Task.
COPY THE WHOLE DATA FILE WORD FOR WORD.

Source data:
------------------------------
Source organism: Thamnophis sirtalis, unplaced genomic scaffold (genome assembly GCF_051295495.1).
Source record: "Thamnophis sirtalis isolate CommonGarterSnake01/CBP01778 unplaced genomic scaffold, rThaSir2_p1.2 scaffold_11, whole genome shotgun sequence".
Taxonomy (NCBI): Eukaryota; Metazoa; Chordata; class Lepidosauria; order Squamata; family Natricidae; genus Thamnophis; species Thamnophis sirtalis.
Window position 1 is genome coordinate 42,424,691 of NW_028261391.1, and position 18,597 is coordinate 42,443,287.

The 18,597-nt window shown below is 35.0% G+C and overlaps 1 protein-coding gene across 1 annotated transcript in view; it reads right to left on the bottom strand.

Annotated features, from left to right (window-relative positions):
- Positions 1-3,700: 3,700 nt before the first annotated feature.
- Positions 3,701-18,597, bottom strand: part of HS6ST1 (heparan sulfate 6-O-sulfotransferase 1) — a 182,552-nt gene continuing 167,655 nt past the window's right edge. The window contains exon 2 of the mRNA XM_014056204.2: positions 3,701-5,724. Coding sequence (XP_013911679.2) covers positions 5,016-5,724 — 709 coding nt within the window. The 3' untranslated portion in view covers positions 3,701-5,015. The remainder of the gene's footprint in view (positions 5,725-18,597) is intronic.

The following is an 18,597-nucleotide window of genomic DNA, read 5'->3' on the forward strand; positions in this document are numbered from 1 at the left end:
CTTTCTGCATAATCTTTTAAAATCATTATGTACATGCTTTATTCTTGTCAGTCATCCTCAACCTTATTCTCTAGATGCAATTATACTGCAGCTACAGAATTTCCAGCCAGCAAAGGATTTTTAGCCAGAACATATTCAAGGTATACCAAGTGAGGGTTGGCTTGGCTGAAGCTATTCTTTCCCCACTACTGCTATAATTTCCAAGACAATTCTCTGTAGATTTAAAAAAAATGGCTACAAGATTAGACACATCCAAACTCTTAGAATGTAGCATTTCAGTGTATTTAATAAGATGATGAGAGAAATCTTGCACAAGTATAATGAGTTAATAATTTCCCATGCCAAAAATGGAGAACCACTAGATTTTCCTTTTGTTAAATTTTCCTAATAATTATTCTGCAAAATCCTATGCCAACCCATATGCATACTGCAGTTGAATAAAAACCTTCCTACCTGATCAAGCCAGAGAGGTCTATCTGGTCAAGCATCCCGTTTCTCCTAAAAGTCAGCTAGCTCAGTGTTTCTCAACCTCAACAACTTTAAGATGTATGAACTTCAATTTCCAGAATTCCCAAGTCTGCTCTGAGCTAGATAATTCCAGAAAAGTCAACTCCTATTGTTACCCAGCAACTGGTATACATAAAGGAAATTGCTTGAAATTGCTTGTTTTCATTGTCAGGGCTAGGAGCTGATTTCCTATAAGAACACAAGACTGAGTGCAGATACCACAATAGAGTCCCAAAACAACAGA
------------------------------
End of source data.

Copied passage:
Source organism: Thamnophis sirtalis, unplaced genomic scaffold (genome assembly GCF_051295495.1).
Source record: "Thamnophis sirtalis isolate CommonGarterSnake01/CBP01778 unplaced genomic scaffold, rThaSir2_p1.2 scaffold_11, whole genome shotgun sequence".
Taxonomy (NCBI): Eukaryota; Metazoa; Chordata; class Lepidosauria; order Squamata; family Natricidae; genus Thamnophis; species Thamnophis sirtalis.
Window position 1 is genome coordinate 42,424,691 of NW_028261391.1, and position 18,597 is coordinate 42,443,287.

The 18,597-nt window shown below is 35.0% G+C and overlaps 1 protein-coding gene across 1 annotated transcript in view; it reads right to left on the bottom strand.

Annotated features, from left to right (window-relative positions):
- Positions 1-3,700: 3,700 nt before the first annotated feature.
- Positions 3,701-18,597, bottom strand: part of HS6ST1 (heparan sulfate 6-O-sulfotransferase 1) — a 182,552-nt gene continuing 167,655 nt past the window's right edge. The window contains exon 2 of the mRNA XM_014056204.2: positions 3,701-5,724. Coding sequence (XP_013911679.2) covers positions 5,016-5,724 — 709 coding nt within the window. The 3' untranslated portion in view covers positions 3,701-5,015. The remainder of the gene's footprint in view (positions 5,725-18,597) is intronic.

The following is an 18,597-nucleotide window of genomic DNA, read 5'->3' on the forward strand; positions in this document are numbered from 1 at the left end:
CTTTCTGCATAATCTTTTAAAATCATTATGTACATGCTTTATTCTTGTCAGTCATCCTCAACCTTATTCTCTAGATGCAATTATACTGCAGCTACAGAATTTCCAGCCAGCAAAGGATTTTTAGCCAGAACATATTCAAGGTATACCAAGTGAGGGTTGGCTTGGCTGAAGCTATTCTTTCCCCACTACTGCTATAATTTCCAAGACAATTCTCTGTAGATTTAAAAAAAATGGCTACAAGATTAGACACATCCAAACTCTTAGAATGTAGCATTTCAGTGTATTTAATAAGATGATGAGAGAAATCTTGCACAAGTATAATGAGTTAATAATTTCCCATGCCAAAAATGGAGAACCACTAGATTTTCCTTTTGTTAAATTTTCCTAATAATTATTCTGCAAAATCCTATGCCAACCCATATGCATACTGCAGTTGAATAAAAACCTTCCTACCTGATCAAGCCAGAGAGGTCTATCTGGTCAAGCATCCCGTTTCTCCTAAAAGTCAGCTAGCTCAGTGTTTCTCAACCTCAACAACTTTAAGATGTATGAACTTCAATTTCCAGAATTCCCAAGTCTGCTCTGAGCTAGATAATTCCAGAAAAGTCAACTCCTATTGTTACCCAGCAACTGGTATACATAAAGGAAATTGCTTGAAATTGCTTGTTTTCATTGTCAGGGCTAGGAGCTGATTTCCTATAAGAACACAAGACTGAGTGCAGATACCACAATAGAGTCCCAAAACAACAGA